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Native American Heritage Month 2019: Climate Change in the Arctic - An Inuit Reality

The Inuit are a group of culturally similar indigenous people inhabiting Inuit Nunangat, the Arctic regions of Greenland, Canada and Alaska. This guide explores the changing of the Inuit's natural environment as a result of global warming.

Film: Inuit Lands - The Melting Point

Film poster for Inuit Lands:  The Melting Point

McCarthy Library - Community Room (1731)
Thursday, November 7th 5:30pm-7pm

Free Showing of the Film:  Inuit Lands: The Melting Point 

Traveling across Greenland from 2011 through 2013, Documentary filmmaker Patrick Morell creates a tribute to Jean Malaurie’s lifetime study of the Arctic people. Malaurie is an internationally renowned French explorer, geomorphologist and ethno historian.

After spending 1950–51 with an isolated group of Eskimos in northern Greenland, sharing their life at the very edge of survival, Malaurie and his companions returned to Thule village to confront a U.S. Air Force base under construction, and suddenly “Men who lived by the harpoon found themselves in the atomic age.”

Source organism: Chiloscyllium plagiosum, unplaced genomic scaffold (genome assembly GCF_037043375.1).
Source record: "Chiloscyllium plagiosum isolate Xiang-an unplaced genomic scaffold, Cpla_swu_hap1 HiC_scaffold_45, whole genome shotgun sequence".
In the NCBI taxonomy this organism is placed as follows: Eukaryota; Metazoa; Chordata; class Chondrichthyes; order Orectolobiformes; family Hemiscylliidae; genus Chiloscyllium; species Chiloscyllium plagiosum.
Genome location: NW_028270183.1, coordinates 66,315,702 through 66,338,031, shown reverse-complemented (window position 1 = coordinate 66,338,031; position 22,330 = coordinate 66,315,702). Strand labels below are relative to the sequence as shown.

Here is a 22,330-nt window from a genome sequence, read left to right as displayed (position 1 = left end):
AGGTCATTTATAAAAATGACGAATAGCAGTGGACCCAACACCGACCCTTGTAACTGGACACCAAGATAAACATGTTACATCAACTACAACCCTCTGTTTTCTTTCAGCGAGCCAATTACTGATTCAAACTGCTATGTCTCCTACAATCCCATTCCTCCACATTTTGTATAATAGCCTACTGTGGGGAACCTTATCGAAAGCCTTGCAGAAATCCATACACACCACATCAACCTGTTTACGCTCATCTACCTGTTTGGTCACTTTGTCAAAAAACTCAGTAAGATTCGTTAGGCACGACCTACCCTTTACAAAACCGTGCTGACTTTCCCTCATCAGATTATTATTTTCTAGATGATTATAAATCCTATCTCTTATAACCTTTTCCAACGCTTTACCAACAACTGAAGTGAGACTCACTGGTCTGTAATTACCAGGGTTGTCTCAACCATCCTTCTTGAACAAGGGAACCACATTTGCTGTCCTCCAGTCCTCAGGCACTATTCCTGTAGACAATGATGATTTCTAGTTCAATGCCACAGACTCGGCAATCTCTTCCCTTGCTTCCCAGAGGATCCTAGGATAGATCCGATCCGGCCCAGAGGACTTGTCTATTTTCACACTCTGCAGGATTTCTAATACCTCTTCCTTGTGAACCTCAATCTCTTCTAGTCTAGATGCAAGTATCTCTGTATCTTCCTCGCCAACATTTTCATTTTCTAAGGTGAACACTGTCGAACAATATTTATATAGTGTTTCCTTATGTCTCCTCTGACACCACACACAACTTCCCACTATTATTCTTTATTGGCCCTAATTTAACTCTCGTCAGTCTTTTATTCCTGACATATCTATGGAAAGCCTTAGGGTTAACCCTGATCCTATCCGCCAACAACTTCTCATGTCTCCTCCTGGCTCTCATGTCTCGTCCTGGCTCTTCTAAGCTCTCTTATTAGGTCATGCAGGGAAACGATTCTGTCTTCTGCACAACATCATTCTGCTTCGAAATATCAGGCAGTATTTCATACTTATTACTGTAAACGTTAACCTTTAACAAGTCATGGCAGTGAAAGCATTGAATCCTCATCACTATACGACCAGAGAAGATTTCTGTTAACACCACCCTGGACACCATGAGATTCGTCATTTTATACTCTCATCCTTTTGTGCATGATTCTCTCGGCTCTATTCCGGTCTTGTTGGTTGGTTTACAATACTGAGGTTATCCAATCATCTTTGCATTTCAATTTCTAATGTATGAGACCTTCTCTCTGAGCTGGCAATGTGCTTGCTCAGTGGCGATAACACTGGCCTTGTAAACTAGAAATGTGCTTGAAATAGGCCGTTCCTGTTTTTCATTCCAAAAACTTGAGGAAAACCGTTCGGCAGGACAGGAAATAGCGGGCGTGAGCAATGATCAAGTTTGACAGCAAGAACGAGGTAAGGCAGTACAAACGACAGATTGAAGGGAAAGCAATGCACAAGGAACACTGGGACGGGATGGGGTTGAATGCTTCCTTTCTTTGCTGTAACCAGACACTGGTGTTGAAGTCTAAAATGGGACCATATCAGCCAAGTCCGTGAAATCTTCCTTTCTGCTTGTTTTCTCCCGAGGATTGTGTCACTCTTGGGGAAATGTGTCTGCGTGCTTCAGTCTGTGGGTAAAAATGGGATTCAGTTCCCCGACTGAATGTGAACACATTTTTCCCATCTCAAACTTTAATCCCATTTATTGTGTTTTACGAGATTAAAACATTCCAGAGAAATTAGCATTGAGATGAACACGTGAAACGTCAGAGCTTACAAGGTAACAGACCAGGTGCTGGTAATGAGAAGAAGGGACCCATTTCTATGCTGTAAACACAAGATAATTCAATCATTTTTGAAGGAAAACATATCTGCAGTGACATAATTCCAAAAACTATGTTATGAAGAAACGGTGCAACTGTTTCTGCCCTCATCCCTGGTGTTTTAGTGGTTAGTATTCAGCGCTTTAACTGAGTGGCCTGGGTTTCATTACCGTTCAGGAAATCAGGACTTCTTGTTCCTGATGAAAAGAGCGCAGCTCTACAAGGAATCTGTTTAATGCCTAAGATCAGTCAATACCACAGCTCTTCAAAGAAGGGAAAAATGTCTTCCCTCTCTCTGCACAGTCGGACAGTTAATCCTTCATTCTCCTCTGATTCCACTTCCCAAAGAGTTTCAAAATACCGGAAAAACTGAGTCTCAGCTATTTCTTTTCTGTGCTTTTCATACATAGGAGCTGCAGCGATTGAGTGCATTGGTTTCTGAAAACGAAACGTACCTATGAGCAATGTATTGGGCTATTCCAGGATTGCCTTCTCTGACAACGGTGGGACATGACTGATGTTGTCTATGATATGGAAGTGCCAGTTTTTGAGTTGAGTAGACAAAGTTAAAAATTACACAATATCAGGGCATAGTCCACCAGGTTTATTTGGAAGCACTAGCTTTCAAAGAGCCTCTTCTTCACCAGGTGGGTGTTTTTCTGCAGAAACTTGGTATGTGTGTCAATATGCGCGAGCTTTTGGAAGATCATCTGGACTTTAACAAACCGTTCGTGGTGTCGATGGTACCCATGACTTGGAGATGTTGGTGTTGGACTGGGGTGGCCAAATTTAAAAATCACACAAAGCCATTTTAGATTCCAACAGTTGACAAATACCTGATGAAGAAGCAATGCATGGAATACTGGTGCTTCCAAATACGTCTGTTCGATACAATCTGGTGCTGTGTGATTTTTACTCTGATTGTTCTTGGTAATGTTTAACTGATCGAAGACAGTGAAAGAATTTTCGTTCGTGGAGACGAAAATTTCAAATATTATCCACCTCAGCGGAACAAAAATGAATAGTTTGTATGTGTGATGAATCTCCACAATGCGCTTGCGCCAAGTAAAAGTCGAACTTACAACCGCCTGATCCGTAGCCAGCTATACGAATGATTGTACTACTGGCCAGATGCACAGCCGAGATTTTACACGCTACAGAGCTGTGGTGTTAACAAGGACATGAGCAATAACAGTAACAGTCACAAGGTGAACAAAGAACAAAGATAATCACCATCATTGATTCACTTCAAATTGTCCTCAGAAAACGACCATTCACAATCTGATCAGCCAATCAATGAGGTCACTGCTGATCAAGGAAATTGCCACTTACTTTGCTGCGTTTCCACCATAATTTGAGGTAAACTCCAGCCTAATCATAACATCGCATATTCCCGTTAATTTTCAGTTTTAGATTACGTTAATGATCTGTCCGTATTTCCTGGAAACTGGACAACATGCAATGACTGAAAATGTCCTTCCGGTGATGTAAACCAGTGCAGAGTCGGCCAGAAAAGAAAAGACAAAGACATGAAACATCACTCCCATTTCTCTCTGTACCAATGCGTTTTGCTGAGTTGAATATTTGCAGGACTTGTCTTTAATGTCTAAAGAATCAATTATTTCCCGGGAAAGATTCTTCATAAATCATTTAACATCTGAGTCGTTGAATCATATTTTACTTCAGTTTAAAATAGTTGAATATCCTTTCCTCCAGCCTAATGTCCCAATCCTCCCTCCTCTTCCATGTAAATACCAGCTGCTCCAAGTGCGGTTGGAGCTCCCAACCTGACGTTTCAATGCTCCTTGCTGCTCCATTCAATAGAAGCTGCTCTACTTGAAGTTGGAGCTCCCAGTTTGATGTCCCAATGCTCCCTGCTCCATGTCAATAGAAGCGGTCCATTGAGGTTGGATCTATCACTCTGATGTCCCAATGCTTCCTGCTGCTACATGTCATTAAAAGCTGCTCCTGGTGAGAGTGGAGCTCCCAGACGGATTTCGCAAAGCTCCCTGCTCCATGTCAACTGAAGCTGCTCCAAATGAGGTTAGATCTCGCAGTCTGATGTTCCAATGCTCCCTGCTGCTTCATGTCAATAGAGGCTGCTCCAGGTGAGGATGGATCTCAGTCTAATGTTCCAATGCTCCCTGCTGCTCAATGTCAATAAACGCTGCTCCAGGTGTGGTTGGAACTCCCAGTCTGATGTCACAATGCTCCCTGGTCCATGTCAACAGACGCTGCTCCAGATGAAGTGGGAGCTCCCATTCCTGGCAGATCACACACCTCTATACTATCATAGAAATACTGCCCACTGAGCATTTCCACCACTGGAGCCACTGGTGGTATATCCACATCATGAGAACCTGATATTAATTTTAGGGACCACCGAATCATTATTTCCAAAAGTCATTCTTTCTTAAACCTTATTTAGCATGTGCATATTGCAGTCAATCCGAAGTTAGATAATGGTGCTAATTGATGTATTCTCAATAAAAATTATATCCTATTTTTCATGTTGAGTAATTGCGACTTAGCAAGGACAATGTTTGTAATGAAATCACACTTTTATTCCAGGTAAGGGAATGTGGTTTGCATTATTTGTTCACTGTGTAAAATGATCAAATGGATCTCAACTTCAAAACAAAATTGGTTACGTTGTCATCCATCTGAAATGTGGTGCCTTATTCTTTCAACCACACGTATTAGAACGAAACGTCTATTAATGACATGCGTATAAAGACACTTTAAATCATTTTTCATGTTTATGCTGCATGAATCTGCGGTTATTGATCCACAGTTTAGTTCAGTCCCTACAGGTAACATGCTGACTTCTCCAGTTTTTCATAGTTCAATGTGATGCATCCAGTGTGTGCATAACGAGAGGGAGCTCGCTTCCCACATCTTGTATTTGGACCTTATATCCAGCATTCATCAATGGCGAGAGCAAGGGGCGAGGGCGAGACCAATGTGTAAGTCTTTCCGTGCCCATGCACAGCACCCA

When Maluarie returned to the Arctic in 1972, the base had irreversibly transformed the Eskimo (Inuit) culture. Addressing these topics and his own experiences, his book The Last Kings of Thule (1955) earned international acclaim.

The film continues in Jean Malaurie’s footsteps and exposes the changes affecting the small hunting and fishing communities of northern Greenland today, including globalization, market economies, and climate change.

Patrick Morell is a Freelance Documentary Cinematographer and Director. His work is dedicated to making films that evoke a deeper understanding of the human experience with all its complexities across diverse topics. Subjects covered include wars, natural and man-made disasters, and regions of environmental concern.